JCAHO Compliments Market-based Organizations on Patient Safety Plans
Patients who are knowledgeable about their medications are a strong link to preventing medication errors.
While concern for patient safety is a hallmark of Catholic Health Initiatives and the entire Catholic health care ministry, regulations from the Joint Commission for the Accreditation of Healthcare Organizations (JCAHO) now require health providers to formalize their patient safety processes. "Every Catholic Health Initiatives market-based organization has the elements of a safety program," said Joanie Cox, director of performance improvement for Catholic Health Initiatives. "Many things they already do, such as the use of preprinted orders and protocols, contribute to patient safety. JCAHO simply wants these elements formalized into comprehensive patient safety plans with oversight bodies and leadership accountability."
Two market-based organizations have already been noted by JCAHO surveyors for their patient safety plans: St. Elizabeth Regional Medical Center, Lincoln, Neb., and St. Vincent Health System, Little Rock, Ark.
"We started our patient safety initiative a few months before our JCAHO survey in July 2001," said Carolyn Yarbrough, senior project analyst and patient safety officer for St. Vincent. "We already had a lot of leadership support, which is key."
St. Vincent formed a patient safety oversight committee that includes representatives from administration, quality management, medical affairs, risk management, pharmacy, epidemiology, laboratory and radiology, nursing and facilities management. Glenn Davis, MD, the chief of the St. Vincent medical staff and a patient safety enthusiast, is also on the committee.
St. Vincent’s committee defined what it will measure and monitor to assess the system’s safety performance. "We drew up a list of 15 measures, then decided which were most crucial," said Marilyn Jones, director of quality and resource management and corporate responsibility officer for St. Vincent. The system now monitors six measures of patient safety, including surgical site infections and adverse drug reactions, and reports them to the St. Vincent Board of Directors every two months.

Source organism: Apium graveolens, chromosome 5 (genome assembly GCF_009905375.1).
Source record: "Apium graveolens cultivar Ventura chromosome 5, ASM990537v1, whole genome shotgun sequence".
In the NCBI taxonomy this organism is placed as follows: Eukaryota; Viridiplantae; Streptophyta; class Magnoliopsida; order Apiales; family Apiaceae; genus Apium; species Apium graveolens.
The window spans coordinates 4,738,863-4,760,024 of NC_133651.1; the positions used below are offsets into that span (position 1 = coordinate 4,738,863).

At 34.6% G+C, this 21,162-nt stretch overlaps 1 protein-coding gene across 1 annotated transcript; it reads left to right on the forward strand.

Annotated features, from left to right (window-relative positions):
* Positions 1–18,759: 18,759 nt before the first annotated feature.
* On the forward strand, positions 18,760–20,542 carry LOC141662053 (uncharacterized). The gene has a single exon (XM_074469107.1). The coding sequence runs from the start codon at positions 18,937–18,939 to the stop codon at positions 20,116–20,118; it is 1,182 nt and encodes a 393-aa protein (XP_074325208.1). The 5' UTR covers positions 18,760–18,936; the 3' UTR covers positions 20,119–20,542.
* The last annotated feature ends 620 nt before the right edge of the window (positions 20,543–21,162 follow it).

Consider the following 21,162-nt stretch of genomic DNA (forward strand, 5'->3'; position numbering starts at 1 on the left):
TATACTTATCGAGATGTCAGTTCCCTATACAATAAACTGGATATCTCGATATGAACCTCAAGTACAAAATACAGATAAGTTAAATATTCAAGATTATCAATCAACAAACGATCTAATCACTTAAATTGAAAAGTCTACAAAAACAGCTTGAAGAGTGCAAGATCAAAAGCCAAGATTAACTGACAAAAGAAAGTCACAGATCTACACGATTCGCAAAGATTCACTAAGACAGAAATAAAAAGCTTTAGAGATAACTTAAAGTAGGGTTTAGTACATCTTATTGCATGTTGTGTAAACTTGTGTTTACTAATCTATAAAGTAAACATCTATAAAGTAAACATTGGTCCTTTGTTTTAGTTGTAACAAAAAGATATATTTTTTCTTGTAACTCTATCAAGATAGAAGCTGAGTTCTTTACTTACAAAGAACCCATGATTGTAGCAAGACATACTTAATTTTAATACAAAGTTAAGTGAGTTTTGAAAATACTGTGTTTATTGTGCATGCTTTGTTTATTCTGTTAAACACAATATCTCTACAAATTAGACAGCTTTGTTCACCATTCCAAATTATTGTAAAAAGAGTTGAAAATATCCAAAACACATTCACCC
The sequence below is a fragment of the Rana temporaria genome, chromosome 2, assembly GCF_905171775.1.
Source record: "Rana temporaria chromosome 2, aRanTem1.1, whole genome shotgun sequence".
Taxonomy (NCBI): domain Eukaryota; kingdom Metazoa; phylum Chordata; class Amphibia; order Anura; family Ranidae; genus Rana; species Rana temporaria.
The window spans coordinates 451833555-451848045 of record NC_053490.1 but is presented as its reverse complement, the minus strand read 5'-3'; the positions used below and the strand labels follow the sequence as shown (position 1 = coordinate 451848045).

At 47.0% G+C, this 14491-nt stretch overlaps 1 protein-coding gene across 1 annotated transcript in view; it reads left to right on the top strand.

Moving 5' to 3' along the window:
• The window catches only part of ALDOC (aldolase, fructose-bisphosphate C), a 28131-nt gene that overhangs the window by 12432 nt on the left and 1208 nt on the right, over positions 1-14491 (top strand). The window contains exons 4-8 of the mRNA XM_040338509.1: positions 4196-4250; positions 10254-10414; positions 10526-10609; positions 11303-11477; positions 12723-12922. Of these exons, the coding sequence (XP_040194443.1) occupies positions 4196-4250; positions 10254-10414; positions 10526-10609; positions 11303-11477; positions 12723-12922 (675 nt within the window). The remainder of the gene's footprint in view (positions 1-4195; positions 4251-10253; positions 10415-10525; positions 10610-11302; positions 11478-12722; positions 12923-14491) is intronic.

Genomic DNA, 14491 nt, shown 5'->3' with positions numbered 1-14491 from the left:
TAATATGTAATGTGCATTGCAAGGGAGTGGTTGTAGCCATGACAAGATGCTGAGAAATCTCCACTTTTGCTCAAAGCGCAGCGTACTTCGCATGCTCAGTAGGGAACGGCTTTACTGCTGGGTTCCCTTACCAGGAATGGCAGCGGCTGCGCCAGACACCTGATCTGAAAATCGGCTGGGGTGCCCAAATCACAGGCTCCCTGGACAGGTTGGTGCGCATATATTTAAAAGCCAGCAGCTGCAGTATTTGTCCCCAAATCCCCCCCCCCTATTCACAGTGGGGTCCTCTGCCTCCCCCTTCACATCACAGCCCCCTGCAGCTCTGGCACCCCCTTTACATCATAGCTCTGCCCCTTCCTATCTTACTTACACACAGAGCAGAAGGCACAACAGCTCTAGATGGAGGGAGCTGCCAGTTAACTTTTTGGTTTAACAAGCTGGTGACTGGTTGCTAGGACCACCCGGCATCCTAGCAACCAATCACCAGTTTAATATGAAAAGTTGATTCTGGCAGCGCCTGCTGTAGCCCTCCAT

St. Elizabeth’s patient safety plan, instituted in June 2001, added structure and accountability to the medical center’s patient safety fforts. "Everyone here has a role in assuring patient safety, but we structured our Performance Improvement Council to take the lead responsibility for our patient safety initiatives and results," said Lori Burkett, director of performance improvement for St. Elizabeth.
St. Elizabeth’s plan involves patients and their families in safety efforts. "We believe in talking about safety issues among ourselves and with our patients," said Burkett. "For example, patients who are knowledgeable about their medications are a strong link to preventing medication errors. They need to understand the medications they receive and feel comfortable speaking up if they are unfamiliar with a new or different medication."
St. Elizabeth is now conducting a survey of patients to monitor safety processes and capture suggestions for safety improvements. "We want patients to know that we are committed to identifying potential risks, which will help to eliminate root causes," said Burkett. A survey that will reveal patient perceptions of safety issues is also in development at St. Vincent. "A safety program is always a work in progress," said Yarbrough. "It’s really a tool to improve patient care, which is a continuous process."
For more information, contact Carolyn Yarbrough at email@example.com, or Lori Burkett at firstname.lastname@example.org.